Recall that
earlier in the year, the Central Bank of Nigeria (“CBN”) banned 41 items from
access to the Official Foreign Exchange Market. The items include the

3.    Margarine
4.    Palm
kernel/Palm oil products/vegetables oils
5.    Meat
and processed meat products
6.    Vegetables
and processed vegetable products
7.    Poultry
chicken, eggs, turkey
8.    Private
9.    Indian
10.  Tinned
fish in sauce(Geisha)/sardines
11. Cold
rolled steel sheets
12. Galvanized
steel sheets
13. Roofing
14. Wheelbarrows
15. Head
16. Metal
boxes and containers
17. Enamelware
18. Steel
19. Steel
20. Wire
rods (deformed and not deformed)
21. Iron
rods and reinforcing bard
22. Wire
23. Steel
24. Security
and razor wine
25. Wood
particle boards and panels
26. Wood
Fibre Boards and Panels
27. Plywood
boards and panels
28. Wooden
29. Toothpicks
30. Glass
and Glassware
31. Kitchen
32. Tableware
33. Tiles-vitrified
and ceramic
34. Textiles
35. Woven
36. Clothes
37. Plastic
and rubber products, polypropylene granules, cellophane wrappers
38.  Soap
and cosmetics
39.  Tomatoes/tomato
40.  Eurobond/foreign
currency bond/ share purchases.
It appears the
Nigerian government have reconsidered their position on this subject and would
reverse the policy which many have argued did more harm than good to the
Nigerian economy. In the space of 8 months, the Nigerian Naira, the official
currency of the country has lost more 250% of its value, trading at NGN485/$1
from NGN199/$1 that it traded for in the first quarter of the year.

The plan is
contained in the newly released 2017 Fiscal Policy Roadmap. The policy document
prepared by the Minister of Finance, Mrs. Kemi Adeosun, will, instead, come up
with fiscal measures to reduce pressure in the parallel market. According to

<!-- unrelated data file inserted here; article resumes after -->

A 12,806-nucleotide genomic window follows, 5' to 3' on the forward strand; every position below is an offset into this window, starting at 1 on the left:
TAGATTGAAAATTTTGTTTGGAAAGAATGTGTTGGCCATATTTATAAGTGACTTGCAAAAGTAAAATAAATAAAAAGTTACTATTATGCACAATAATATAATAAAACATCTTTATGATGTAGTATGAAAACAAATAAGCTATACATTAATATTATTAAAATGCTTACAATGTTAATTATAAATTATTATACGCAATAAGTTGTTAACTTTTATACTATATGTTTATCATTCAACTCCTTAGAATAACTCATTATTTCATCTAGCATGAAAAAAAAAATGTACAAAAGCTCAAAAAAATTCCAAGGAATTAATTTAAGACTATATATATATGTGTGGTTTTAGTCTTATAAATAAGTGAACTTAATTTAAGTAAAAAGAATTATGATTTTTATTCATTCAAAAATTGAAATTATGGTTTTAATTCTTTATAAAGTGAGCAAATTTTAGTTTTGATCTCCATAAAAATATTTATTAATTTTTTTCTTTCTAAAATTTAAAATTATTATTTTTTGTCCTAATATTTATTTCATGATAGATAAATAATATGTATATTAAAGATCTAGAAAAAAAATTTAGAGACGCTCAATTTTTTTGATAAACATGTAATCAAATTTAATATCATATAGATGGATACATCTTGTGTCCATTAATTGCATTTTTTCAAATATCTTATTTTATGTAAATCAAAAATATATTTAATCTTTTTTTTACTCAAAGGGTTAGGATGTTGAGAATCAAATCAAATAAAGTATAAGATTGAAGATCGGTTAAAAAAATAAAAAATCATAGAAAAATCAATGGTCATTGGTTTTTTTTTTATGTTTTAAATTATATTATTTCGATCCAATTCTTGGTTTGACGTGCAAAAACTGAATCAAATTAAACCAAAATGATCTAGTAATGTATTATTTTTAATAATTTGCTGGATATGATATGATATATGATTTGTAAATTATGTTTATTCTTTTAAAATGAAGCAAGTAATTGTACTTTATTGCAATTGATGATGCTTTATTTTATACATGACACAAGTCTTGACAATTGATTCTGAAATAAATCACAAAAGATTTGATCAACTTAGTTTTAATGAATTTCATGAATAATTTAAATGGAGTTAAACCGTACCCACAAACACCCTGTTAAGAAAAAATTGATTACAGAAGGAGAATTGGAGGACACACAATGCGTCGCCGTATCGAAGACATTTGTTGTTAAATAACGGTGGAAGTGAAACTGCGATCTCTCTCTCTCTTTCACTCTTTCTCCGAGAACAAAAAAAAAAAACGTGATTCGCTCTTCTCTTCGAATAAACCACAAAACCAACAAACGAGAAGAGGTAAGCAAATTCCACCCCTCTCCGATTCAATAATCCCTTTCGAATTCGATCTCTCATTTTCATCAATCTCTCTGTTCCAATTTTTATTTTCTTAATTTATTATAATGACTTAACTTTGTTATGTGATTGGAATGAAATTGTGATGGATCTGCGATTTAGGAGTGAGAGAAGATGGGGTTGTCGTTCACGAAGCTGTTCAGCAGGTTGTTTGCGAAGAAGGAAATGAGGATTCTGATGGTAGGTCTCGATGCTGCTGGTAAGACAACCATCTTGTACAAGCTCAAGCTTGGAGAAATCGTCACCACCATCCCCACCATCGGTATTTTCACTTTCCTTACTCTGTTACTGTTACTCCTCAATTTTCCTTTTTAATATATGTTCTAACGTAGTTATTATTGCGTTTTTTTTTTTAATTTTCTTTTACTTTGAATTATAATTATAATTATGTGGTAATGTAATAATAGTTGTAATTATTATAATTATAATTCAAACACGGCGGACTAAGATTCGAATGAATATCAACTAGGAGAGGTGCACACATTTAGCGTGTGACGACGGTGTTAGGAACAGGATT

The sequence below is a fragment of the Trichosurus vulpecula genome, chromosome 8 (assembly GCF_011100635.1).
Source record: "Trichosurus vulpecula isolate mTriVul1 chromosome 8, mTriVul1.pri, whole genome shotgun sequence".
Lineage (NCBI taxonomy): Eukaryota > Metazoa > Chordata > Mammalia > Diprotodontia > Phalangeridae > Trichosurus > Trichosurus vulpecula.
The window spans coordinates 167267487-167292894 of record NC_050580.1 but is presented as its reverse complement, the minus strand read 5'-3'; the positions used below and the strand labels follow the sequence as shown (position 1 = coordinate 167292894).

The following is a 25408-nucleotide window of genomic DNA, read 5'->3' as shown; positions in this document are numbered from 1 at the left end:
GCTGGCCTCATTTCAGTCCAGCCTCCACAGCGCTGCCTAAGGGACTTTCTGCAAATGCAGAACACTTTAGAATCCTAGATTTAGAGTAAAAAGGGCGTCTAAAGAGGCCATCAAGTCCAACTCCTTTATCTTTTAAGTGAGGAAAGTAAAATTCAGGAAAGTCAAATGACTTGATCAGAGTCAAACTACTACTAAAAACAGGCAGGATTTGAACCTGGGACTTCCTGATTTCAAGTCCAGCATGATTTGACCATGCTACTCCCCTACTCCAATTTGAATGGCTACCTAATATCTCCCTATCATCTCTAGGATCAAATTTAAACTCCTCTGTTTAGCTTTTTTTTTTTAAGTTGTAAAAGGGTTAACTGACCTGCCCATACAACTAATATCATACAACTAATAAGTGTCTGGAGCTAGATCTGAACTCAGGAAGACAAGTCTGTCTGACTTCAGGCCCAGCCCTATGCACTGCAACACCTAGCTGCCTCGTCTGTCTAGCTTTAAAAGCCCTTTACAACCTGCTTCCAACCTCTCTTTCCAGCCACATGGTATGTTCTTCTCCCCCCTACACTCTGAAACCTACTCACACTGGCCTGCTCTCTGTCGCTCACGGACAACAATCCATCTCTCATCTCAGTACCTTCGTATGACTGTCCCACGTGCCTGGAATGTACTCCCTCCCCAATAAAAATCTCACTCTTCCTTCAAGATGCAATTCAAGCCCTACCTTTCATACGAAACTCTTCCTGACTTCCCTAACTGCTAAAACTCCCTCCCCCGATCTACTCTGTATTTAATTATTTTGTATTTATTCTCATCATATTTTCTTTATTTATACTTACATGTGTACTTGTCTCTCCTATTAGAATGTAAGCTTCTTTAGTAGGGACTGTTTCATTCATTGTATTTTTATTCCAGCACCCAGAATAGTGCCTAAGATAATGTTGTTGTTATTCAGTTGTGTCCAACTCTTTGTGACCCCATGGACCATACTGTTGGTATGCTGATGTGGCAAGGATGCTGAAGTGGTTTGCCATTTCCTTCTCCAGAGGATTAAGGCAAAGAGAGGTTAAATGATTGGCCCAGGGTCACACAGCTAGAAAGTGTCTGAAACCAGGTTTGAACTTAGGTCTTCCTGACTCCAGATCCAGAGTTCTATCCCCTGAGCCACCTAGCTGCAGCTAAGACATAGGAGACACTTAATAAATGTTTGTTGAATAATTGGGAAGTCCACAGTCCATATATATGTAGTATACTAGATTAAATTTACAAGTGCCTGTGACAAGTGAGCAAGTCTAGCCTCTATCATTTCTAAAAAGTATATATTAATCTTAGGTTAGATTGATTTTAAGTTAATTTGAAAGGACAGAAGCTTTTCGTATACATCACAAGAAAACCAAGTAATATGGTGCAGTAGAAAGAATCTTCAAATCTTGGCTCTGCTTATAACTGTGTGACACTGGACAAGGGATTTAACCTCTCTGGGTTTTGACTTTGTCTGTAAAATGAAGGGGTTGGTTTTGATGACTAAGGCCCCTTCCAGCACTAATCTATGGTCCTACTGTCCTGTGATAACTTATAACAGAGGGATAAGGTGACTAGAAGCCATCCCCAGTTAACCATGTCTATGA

the document, the FG “will replace administrative measures on list of 41-items
with fisca measures to reduce demand pressure in parallel market.” The plan of
the Nigerian government is to address barriers to growth that will drive
productivity,generate jobs and broaden wealth-creating opportunities to achieve
inclusive growth”.

It is generally
thought that the initial policy of the CBN to restrict access to foreign
exchange for the importation of these items from the official foreign exchange
market created a major business barrier and encouraged activities in the
foreign exchange parallel market, which led to a wide gap existing between the
official value of the Naira and its parallel market value. While the CBN values
the Naira at NGN305/$1, it is exchanged at NGN485/$1 at the parallel market. It
is hoped that this proposed change will free the market from regulatory
chokehold and encourage investments and businesses.

Magnus Amudi is an Associate Attorney at Aelex. His major areas of practice are Corporate/Commercial Law, Energy and Natural Resources, Company Secretarial/Compliance, Labour and Employment Law.

Ed’s Note – This article was originally published here